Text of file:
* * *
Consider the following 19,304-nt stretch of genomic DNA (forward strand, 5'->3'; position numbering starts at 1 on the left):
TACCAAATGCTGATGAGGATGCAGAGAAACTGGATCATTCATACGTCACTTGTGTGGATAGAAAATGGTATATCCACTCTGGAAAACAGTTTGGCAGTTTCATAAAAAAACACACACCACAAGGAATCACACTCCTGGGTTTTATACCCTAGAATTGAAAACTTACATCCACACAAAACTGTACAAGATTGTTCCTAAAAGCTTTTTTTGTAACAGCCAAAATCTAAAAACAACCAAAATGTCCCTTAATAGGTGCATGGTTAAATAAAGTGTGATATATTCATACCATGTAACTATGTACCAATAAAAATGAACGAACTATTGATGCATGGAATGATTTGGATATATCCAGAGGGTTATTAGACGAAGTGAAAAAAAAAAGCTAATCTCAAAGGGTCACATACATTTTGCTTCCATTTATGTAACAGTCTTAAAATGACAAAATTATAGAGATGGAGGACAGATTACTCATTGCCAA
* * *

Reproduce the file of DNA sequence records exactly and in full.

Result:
Consider the following 19,304-nt stretch of genomic DNA (forward strand, 5'->3'; position numbering starts at 1 on the left):
TACCAAATGCTGATGAGGATGCAGAGAAACTGGATCATTCATACGTCACTTGTGTGGATAGAAAATGGTATATCCACTCTGGAAAACAGTTTGGCAGTTTCATAAAAAAACACACACCACAAGGAATCACACTCCTGGGTTTTATACCCTAGAATTGAAAACTTACATCCACACAAAACTGTACAAGATTGTTCCTAAAAGCTTTTTTTGTAACAGCCAAAATCTAAAAACAACCAAAATGTCCCTTAATAGGTGCATGGTTAAATAAAGTGTGATATATTCATACCATGTAACTATGTACCAATAAAAATGAACGAACTATTGATGCATGGAATGATTTGGATATATCCAGAGGGTTATTAGACGAAGTGAAAAAAAAAAGCTAATCTCAAAGGGTCACATACATTTTGCTTCCATTTATGTAACAGTCTTAAAATGACAAAATTATAGAGATGGAGGACAGATTACTCATTGCCAA